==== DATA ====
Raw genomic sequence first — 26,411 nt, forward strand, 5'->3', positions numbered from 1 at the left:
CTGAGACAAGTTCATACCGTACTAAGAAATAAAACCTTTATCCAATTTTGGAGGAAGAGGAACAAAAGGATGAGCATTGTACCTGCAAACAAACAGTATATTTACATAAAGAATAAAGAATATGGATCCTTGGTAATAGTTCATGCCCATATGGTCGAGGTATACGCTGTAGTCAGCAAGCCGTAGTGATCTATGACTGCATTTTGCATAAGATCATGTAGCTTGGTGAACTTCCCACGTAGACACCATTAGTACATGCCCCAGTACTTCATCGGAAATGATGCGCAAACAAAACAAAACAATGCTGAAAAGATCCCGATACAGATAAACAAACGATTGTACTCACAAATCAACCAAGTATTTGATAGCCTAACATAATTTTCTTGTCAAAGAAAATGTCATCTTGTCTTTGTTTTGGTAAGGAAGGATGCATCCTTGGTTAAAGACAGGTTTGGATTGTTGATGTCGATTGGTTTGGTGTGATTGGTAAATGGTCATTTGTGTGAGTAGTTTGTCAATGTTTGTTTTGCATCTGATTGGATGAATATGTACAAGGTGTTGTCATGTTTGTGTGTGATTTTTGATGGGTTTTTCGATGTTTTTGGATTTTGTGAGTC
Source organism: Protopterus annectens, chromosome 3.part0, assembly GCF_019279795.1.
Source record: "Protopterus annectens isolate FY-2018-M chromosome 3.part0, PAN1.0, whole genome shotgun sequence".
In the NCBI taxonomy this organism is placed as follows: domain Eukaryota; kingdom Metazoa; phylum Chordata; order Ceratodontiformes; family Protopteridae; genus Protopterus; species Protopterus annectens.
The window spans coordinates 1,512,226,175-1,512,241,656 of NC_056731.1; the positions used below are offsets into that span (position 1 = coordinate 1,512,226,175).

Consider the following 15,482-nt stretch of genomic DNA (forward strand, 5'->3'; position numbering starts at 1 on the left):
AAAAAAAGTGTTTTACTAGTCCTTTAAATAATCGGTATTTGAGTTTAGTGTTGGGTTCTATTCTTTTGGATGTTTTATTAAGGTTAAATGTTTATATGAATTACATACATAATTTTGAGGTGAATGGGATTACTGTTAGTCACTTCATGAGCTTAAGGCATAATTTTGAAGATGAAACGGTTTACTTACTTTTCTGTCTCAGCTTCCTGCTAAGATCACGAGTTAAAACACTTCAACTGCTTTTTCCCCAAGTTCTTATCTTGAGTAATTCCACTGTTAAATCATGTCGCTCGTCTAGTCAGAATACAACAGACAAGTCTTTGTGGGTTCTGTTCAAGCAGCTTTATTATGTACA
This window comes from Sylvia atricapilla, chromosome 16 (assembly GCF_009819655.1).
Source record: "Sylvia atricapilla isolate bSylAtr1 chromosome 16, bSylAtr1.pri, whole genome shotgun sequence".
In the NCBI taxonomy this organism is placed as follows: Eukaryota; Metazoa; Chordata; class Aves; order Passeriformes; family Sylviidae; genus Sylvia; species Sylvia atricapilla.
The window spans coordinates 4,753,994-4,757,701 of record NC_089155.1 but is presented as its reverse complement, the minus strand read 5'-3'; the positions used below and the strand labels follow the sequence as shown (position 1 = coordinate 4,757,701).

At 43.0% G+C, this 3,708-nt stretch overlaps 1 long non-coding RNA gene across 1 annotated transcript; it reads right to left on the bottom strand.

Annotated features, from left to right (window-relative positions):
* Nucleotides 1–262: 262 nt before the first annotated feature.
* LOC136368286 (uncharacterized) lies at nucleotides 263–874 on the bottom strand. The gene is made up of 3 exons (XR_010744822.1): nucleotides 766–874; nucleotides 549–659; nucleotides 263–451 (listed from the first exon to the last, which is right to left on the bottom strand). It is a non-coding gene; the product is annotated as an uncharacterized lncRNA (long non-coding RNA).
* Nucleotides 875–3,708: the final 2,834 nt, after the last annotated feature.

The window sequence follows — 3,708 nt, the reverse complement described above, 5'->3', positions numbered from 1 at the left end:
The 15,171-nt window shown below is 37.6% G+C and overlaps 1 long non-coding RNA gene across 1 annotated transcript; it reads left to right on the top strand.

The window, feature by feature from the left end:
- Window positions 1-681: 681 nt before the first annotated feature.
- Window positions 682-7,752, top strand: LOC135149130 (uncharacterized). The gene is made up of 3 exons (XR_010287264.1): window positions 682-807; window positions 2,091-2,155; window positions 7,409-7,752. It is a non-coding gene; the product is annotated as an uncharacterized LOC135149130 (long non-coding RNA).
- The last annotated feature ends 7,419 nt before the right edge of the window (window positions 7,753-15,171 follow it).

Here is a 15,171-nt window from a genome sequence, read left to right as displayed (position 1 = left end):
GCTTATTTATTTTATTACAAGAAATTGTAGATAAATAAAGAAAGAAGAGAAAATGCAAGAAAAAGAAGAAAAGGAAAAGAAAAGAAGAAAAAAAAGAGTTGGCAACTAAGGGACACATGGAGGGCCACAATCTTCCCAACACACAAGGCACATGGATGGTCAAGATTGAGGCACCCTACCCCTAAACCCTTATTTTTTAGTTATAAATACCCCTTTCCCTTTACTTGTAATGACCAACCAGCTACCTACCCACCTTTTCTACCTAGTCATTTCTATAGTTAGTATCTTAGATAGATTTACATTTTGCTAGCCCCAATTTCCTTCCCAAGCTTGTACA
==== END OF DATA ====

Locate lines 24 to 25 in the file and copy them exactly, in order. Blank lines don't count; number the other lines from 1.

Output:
Here is a 15,171-nt window from a genome sequence, read left to right as displayed (position 1 = left end):
GCTTATTTATTTTATTACAAGAAATTGTAGATAAATAAAGAAAGAAGAGAAAATGCAAGAAAAAGAAGAAAAGGAAAAGAAAAGAAGAAAAAAAAGAGTTGGCAACTAAGGGACACATGGAGGGCCACAATCTTCCCAACACACAAGGCACATGGATGGTCAAGATTGAGGCACCCTACCCCTAAACCCTTATTTTTTAGTTATAAATACCCCTTTCCCTTTACTTGTAATGACCAACCAGCTACCTACCCACCTTTTCTACCTAGTCATTTCTATAGTTAGTATCTTAGATAGATTTACATTTTGCTAGCCCCAATTTCCTTCCCAAGCTTGTACA